About the impossibility of endless progress. That the notion of
progress eventually turns on itself. That science eventually turns
on itself. That the creative impulse of this country, because of
the limits of geography, because of the inherent limitations of
language, turns on itself and becomes self destructive.
Interesting... makes me think back to the pier... the symbol
of the pier in the film.
The pier is the limit of a certain kind of progress from which the
character must evolve. The end of the road for his limiting viewpoint.
He can't go any further. He must let go of language, of science,
of preconceptions, and define reality based on something else other
than science, art, or technology.
And what is that definition?
Love. So it becomes very simple, like Christ's message: go love
one another. That's what the truth comes down to.
So you're a Christian.
Well, I don't know. Christians wouldn't say that love somehow emerges
from a nothing, a zero...
St. John's [the male protagonist's] equation.
Yes, he finds his equation brings him to emptiness. But once he
finds emptiness, he has a choice. To bring innocence to emptiness,
to bring love into it, or to bring anger and hatred, which is Tab's
[the antagonist's] resolution because he sees the emptiness as a
lack instead of a possibility. Beatrice [the female protagonist]
prompts St. John to see the possibility of love in the emptiness,
and really takes the activist's stance: that we must act in love
despite the emptiness of life that logic and science try to force
us to accept as true... the coldness of a mechanical universe that
is defined by physical laws... and if we continue on this path of
the scientific not counterbalanced by the spiritual... I just call
it love... then we destroy ourselves in nihilism and cynicism. Even
if there is nothing, we must believe, we must believe fully and
with vigor. That belief, even if it's a folly from a certain perspective,
is necessary to keep us human.
But how can we believe if there is nothing at the core of life?
Because love is real. Because we, as human beings, have made love,
or its opposite, real. We have made love real just as we have made
cynicism real. If everything comes out of emptiness, as the Buddhist's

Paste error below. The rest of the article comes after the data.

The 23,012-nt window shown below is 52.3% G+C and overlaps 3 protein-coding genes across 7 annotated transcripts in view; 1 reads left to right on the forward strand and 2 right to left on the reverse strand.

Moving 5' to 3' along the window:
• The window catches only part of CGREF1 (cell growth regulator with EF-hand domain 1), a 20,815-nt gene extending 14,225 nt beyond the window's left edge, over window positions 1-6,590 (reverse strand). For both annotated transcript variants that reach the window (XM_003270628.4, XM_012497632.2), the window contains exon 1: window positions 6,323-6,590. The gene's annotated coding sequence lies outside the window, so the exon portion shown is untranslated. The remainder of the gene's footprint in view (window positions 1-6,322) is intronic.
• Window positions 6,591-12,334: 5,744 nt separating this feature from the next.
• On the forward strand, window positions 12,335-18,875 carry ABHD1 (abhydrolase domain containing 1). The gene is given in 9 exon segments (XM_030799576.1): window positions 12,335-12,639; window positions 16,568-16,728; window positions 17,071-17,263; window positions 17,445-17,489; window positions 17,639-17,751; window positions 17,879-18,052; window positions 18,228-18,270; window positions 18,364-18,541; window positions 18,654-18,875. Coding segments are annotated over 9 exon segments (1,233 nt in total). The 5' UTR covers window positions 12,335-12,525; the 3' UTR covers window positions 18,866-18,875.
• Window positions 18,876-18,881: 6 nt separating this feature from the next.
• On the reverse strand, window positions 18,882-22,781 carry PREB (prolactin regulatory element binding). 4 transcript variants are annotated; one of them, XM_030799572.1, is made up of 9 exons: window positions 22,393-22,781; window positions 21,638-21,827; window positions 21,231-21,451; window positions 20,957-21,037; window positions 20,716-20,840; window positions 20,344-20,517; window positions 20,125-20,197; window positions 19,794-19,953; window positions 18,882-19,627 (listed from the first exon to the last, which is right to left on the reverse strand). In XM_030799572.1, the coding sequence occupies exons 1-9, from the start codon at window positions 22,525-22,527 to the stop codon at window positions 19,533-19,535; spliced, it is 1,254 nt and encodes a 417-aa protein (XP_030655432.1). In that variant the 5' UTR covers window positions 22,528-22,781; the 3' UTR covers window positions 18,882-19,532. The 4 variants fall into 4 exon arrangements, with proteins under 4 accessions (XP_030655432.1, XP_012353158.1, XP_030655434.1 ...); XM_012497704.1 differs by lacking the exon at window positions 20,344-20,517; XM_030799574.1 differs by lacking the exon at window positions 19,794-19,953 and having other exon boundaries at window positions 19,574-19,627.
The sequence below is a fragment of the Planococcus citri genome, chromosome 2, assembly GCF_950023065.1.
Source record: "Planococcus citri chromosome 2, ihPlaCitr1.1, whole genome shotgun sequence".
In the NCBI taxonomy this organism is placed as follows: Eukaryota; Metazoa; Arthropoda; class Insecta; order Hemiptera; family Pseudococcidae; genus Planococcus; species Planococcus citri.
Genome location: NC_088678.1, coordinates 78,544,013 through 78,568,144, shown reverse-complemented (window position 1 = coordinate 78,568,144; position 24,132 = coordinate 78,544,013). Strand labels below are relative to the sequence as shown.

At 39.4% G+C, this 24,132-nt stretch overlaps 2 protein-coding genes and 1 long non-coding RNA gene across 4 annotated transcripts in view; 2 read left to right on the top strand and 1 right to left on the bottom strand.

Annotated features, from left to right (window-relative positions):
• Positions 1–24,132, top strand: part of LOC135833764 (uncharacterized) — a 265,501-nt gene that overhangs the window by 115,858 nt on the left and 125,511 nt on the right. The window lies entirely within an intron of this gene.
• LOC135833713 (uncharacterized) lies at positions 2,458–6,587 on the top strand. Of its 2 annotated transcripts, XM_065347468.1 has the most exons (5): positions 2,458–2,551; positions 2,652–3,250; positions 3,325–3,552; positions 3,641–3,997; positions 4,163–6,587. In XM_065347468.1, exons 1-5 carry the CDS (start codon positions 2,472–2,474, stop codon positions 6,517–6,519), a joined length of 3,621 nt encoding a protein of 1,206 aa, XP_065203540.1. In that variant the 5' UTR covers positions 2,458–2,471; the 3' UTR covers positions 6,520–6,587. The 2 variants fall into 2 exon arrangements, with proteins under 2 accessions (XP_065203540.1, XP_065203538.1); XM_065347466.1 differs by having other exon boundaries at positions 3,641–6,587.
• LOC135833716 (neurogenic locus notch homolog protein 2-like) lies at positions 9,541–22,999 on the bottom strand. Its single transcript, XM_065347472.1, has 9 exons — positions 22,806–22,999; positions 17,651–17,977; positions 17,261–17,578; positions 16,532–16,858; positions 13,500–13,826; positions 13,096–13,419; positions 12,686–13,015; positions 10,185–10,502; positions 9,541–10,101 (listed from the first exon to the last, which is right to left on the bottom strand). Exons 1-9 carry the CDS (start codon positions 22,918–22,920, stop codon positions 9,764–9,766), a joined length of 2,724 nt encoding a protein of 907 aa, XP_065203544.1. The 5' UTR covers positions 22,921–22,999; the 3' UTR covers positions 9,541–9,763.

say, then everything is up for grabs. Everything is possible. To
love completely, to create a perfect universe if you will, or to
create a universe defined by our so-called human nature, a nature
that is in reality pliable, even though we have become convinced
that it isn't pliable.
It's a rather existential point of view.
It is existential in that responsibility arises from human endeavor,
from human choice, not from some absolute law or God but from within.
It is the naked responsibility of being alone in the universe. Of
being without God or mother or father to finally define you. Or
institutions, or movies or T.V. or terrorists to define you. For
the definition of self to come out of your own individual quest
Most people don't want to think about life
or a movie -- that much... (laughs)
Sure. It's just a movie. It's just... life... being an American.
A good consumer. To question too deeply maybe means you won't be
such a good consumer. That's why I got a reaction. Because they
felt it -- the critics. Just like they felt it with Ibsen in his
day... where liberals and conservatives alike both hated him because
he questioned life beyond their status quo or politically correct
labels of meaning. Felt he questioned the whole system, even though
he questioned nothing. But many people loved him because they understood
his intent, which was good. He cut through labels and got to the
I want to do is to prompt people to feel, for a moment, their own
responsibility for the entirety of their life, for their consciousness,
and all that means. It is a painful realization, but it leads to
love, if you follow it. It leads to the ability to feel again, instead
of being numb, instead of mistaking the stimulation of media overload
for feeling. To tell people they can have an inner life that's their
own, not just one that's manufactured by Hollywood. But you know,
I'd love to make a comedy about all these ideas!
"Tibet Does Not Exist" -- my play -- was a comedy... but
it was also a play of ideas. Parkey Posey called it "an intellectual
action movie" when she read the screenplay adaptation. But
when it got its legs as a play, it was very funny. People enjoyed
it as a comedy. But finding investors has been a tough one. Difficult.
I don't know. Maybe because of the politics of Tibet. Maybe because
I deal with the issues I mentioned. But I have to say many people
-- talented people -- have read the play subsequent to its production
and told me they couldn't put it down. It's entertaining, not uncomfortable.
I hope you succeed in getting it produced.
I do too! Maybe I'll just have to produce it as a low budget digital
video. Make it cheap, like Linklater with "Tape" and "Waking
We continue to produce and co-produce through nextPix -- we've
been involved with this great film called "Singing
the Bones" -- gone to all kinds of top film festivals like
Montreal and Mill Valley, and we're collaborating with top notch
directors like Rob Nilsson. And of course I'm also developing my
own screenplays. And then there's our partnership with SolPix...
a great idea.. I think yours! To find synergies between film and
fiction. To help the two worlds network and create great art. It's
all fun. I'm very excited.